Research experiences for undergraduates (REU) have been shown to support the success of STEM undergraduates through improving their research skills, ability to synthesize knowledge, and personal and professional development, all while socializing them into the nature of science. REUs are further intended to support STEM career choice and professional advancement, and have thus played a key role in diversity efforts. Recruiting and retaining diverse students in STEM through REUs is of particular importance in the geosciences, where women and ethnic minorities continue to be significantly underrepresented. However, few studies have examined the long-term impacts of these REUs on students' academic and career trajectories. Further, those that do exist primarily study the experiences of current graduate students, scientists, and faculty members—that is, those who have already persisted—which overlooks the multiple academic and career paths REU students might follow and may preclude a thorough examination of REUs' diversity impacts. In this long-term retrospective study of the academic and career impacts of a REU program at a large Western U.S. research university, we interviewed 17 former REU participants on their expectations prior to their REU participation, their experiences during the REU, the immediate outcomes from the experience, and its long-term impacts on their academic and career choices. To address gaps in the existing literature on REU impacts, we purposively sampled students who have taken a variety of educational and career paths, including those not engaged in science research. Despite varied trajectories, the majority of the students we interviewed have persisted in the geosciences and attest to the REU's profound impact on their career-related opportunities and choices. This presentation describes students' diverse STEM pathways and discusses how students' REU expectations, experiences, and immediate outcomes continued to make an impact long-term.

  9. Leisure-time physical activity and direct cost of short-term sickness absence among Finnish municipal employees.

    Science.gov (United States)

    Tolonen, Anu; Rahkonen, Ossi; Lahti, Jouni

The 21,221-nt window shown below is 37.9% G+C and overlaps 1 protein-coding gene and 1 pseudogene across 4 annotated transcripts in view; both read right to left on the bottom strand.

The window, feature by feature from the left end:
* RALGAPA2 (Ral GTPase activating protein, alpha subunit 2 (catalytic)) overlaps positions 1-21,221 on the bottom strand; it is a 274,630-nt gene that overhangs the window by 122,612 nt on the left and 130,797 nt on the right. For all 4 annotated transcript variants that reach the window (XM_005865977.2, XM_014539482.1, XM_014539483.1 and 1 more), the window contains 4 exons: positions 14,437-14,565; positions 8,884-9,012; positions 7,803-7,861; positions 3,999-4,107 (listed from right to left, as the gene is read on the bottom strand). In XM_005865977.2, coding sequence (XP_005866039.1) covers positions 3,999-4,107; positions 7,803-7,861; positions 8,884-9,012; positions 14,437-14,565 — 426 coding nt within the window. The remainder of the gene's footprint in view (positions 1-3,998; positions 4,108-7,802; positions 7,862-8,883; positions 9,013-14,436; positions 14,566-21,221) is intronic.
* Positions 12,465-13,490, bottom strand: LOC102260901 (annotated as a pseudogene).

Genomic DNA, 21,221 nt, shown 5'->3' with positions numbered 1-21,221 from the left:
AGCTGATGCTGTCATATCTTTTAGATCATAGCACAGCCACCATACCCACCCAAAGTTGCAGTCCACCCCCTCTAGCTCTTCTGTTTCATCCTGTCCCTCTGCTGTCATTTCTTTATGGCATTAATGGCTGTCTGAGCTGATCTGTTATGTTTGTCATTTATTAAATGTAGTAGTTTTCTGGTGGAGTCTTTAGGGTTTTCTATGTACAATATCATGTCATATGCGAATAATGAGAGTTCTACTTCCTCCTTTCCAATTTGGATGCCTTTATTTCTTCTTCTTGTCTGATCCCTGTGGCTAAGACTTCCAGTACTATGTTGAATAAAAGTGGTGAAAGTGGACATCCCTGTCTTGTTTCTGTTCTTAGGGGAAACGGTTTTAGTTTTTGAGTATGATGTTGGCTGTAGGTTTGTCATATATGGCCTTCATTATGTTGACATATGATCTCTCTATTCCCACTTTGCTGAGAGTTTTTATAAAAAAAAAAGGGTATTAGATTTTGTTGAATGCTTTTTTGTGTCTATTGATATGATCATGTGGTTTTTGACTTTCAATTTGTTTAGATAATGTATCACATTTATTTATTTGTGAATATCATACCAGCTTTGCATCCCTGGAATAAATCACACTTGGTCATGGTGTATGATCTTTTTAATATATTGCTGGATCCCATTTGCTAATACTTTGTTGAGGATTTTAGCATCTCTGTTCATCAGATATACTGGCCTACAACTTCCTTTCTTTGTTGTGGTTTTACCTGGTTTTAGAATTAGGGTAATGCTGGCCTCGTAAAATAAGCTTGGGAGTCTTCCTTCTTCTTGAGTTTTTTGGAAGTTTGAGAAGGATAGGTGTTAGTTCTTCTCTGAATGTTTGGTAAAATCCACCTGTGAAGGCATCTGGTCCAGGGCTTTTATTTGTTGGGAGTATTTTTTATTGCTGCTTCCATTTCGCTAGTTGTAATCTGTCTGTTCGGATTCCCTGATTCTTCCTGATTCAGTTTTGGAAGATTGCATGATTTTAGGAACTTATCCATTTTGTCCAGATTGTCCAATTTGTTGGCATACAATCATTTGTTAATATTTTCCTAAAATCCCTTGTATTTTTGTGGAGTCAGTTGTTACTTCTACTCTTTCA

2017-03-04

    We aimed to examine the direct costs of short-term (1-14 days) sickness absence and the effect of employees' physical activity on the costs. The Finnish Helsinki Health Study survey (2007) was used in the analysis (n = 3,935). Physical activity was classified into inactive, moderately active, and vigorously active. Sickness absence (3 years follow-up) and salary data were derived from the employer's registers. On average, an employee was absent 6 days a year due to short-term sickness absence, with a production loss of 2,350 EUR during the 3 years. The vigorously active had less sickness absence than those less active. The direct cost of sickness absence of a vigorously active employee was 404 EUR less than that of an inactive employee. Promoting physical activity among employees may decrease direct cost of short-term sickness absence.

  10. Soil physical and hydrological properties as affected by long-term addition of various organic amendments

    Science.gov (United States)

    Eden, Marie; Völkel, Jörg; Mercier, Vincent; Labat, Christophe; Houot, Sabine

    2014-05-01

    The use of organic residues as soil amendments in agriculture not only reduces the amount of waste needing to be disposed of; it may also lead to improvements in soil properties, including physical and hydrological ones. The present study examines a long-term experiment called "Qualiagro", run jointly by INRA and Veolia Environment in Feucherolles, France (near Paris). It was initiated in 1998 on a loess-derived silt loam (787 g/kg silt, 152 g/kg clay) and includes ten treatments: four types of organic amendments and a control (CNT) each at two levels of mineral nitrogen (N) addition: minimal (Nmin) and optimal (Nopt). The amendments include three types of compost and farmyard manure (FYM), which were applied every other year at a rate of ca. 4 t carbon ha-1. The composts include municipal solid waste compost (MSW), co-compost of green wastes and sewage sludge (GWS), and biowaste compost (BIO). The plots are arranged in a randomized block design and have a size of 450 m²; each treatment is replicated four times (total of 40 plots). Ca. 15 years after the start of the experiment soil organic carbon (OC) had continuously increased in the amended plots, while it remained stable or decreased in the control plots. This compost- or manure-induced increase in OC plays a key role, affecting numerous dependant soil properties like bulk density, porosity and water retention. The water holding capacity (WHC) of a soil is of particular interest to farmers in terms of water supply for plants, but also indicates soil quality and functionality. Addition of OC may affect WHC in different ways: carbon-induced aggregation may increase larger-pore volume and hence WHC at the wet end while increased surface areas may lead to an increased retention of water at the dry end. Consequently it is difficult to predict (e.g. with pedotransfer functions) the impact on the amount of water available for plants (PAW), which was experimentally determined for the soils, along with the entire range